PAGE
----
After a slight drop in prices at the beginning of the year, the Manhattan real estate market has stabilized in the last three months, with prices rising slightly and sales volume increasing with an expected spring surge in home buying.
Today’s second-quarter sales reports released by the city’s largest brokerage firms show that the increase in the average sale price was largely attributable to more robust sales of larger and more expensive apartments, while studio and one-bedroom sales lagged slightly.
Still, with question marks on employment and the limited availability of credit to homebuyers, there were few predictions of a major upturn in the Manhattan market.
The big sore spot in the market was the median sales price of new developments, which plunged 15.7 percent from last quarter and 19 percent from the year before, to $1.13 million.
Appraisal executive Jonathan Miller said the result was consistent the average sale in a new development being approximately 15 percent smaller in physical size than previous quarters. Because the smaller units require buyers to borrow less and have price points that qualify for special loans, they dominated the market, according to Miller.
Not a strong trend, but buyers are plunking down deposits based only on floor plans in new buildings
When the real estate market was booming, buyers routinely signed contracts for apartments in yet-to-be-built buildings, making their decisions based on little more than an artist’s rendering and a miniature model of their new home.
That changed once the market crashed, the New York Times observes.
Off-site showrooms disappeared, and buyers became deeply skeptical about floor plans and fancy brochures. Developers realized that buyers would no longer buy a home without first running a hand along a kitchen counter and standing by a window to take in the views.
In recent months, though, several new developments around the city have once again sold apartments off floor plans. The practice is not widespread, and the examples tend to be in neighborhoods where there is very little new inventory.
Lucky to be living in stabilized apartments, residents still face rent increases
The Rent Guidelines Board raised the maximum increases on rent-stabilized apartments to 3.75 percent for one-year leases and 7.25 percent for two-year leases. The increases go into effect in October.
A proposed fuel surcharge of 1 percent was not voted on. Last year, the board voted to allow rent increases of 2.25 percent for one-year leases and 4.5 percent for two-year leases.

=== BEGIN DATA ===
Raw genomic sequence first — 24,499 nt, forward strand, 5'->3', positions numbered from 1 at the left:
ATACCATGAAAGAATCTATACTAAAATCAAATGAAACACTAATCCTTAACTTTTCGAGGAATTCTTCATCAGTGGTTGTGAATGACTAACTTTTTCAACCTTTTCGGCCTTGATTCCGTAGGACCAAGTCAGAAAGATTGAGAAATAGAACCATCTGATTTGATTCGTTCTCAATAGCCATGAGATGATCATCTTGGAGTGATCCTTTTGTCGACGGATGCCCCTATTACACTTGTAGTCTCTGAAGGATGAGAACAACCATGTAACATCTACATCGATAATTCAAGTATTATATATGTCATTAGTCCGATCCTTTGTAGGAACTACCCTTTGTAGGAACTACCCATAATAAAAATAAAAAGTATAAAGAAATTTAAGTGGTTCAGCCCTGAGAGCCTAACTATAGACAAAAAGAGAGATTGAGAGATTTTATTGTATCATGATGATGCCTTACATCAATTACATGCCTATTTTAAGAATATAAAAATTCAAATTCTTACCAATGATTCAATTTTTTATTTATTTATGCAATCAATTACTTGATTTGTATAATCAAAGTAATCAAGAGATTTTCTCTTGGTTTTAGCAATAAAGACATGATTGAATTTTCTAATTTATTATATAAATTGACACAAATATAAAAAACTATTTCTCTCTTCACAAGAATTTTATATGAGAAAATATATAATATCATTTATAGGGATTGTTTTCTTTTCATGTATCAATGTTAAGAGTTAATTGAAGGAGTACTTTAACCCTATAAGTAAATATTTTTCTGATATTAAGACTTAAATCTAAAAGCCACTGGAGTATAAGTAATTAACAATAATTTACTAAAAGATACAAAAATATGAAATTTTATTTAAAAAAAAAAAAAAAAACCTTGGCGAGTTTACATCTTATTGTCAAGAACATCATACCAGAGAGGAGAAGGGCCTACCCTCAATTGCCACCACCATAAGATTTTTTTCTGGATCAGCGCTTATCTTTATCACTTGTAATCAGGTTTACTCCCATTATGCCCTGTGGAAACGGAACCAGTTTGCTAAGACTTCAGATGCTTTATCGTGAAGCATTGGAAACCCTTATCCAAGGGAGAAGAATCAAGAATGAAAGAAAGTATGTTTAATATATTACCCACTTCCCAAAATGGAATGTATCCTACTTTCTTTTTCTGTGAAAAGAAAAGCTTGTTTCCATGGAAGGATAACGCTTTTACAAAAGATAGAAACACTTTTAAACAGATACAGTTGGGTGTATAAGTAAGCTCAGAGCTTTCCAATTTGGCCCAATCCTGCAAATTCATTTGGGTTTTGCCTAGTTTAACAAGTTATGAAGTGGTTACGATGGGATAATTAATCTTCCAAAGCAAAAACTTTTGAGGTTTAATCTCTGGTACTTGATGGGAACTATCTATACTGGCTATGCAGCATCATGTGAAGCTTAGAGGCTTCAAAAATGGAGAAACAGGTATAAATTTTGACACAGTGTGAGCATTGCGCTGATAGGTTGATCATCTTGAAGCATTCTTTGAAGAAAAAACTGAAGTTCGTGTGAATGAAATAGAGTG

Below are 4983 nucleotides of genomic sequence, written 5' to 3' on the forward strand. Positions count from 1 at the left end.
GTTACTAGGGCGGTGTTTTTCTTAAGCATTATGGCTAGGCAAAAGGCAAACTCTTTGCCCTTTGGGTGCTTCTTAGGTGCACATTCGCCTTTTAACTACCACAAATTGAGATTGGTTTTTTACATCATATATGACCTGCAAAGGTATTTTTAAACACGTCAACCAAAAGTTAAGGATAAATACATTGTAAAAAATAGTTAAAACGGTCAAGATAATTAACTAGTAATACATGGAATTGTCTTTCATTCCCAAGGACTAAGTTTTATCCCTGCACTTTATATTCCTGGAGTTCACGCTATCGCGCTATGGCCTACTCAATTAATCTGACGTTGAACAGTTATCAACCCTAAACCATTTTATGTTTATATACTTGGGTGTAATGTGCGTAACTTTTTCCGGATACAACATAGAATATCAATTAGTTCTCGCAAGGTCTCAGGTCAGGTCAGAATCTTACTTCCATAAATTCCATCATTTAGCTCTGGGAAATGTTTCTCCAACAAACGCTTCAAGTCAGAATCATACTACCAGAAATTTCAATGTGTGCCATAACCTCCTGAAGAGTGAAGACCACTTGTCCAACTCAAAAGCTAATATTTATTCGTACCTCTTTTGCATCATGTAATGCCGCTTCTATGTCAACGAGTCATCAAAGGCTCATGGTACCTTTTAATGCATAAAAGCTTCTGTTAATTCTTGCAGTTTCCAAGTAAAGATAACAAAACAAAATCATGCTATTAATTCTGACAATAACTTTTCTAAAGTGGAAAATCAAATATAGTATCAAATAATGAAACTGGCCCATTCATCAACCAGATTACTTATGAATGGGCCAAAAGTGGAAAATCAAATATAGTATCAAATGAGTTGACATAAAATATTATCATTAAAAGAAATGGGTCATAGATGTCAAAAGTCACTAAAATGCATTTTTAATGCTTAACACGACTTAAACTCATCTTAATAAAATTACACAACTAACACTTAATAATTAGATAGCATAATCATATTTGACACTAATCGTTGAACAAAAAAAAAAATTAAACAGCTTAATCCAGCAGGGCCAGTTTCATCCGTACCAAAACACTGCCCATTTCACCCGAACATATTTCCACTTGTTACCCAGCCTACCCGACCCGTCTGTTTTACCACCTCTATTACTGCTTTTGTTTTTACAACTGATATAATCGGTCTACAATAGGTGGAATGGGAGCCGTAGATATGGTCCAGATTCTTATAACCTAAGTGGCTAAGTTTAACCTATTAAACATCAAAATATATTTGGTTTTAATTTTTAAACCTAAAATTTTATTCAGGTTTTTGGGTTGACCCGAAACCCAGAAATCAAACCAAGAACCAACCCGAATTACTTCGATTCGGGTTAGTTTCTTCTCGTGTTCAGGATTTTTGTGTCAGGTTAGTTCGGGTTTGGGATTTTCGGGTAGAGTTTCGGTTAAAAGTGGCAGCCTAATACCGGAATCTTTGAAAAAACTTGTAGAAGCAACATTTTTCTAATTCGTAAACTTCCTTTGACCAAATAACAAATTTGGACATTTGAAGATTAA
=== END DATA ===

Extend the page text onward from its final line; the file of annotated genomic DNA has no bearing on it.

Appraisers get their just desserts to settle fraud allegation
Two New York-based appraisers accused of mortgage fraud have settled with the U.S. Department of Housing and Urban Development for a total of $100,000 and agreed not to perform appraisals in sales involving Federal Housing Authority-insured loans for a number of years.
The U.S. Attorney’s Office said James Goldberg, founder of JGG Real Estate Appraisal Services, and Robert Micheline, of P&M Appraisals, conspired to inflate the value of 11 New York area homes, so that flip sellers could unload the properties on “inexperienced homebuyers” for profit.
The inflated values allowed mortgage lender Cambridge Home Capital to issue larger loans.
A few developers resort to auctions in two pieces on a specious trend
With few sales, some developers who are tired of seeing loan payments, taxes and maintenance costs consume the bottom line, are resorting to auctions, according to the New York Times.
They are gambling that selling units at a discount now will be better than sitting on unsold property for another year. In some cases they are trying to sell a building’s last remaining units; in others, to prod moribund sales or introduce a property.
Despite a torrent of auctions throughout the country, New York, and Manhattan in particular, has stood as a broker-driven city, where such auctions are rare, adds Real Estate Weekly. But recent activity suggests that there may be a place for such auctions, and perhaps room to grow.
Licensed Associate Real Estate Broker
Senior Vice President
Charles Rutenberg Realty
127 E. 56th Street
New York, NY 10022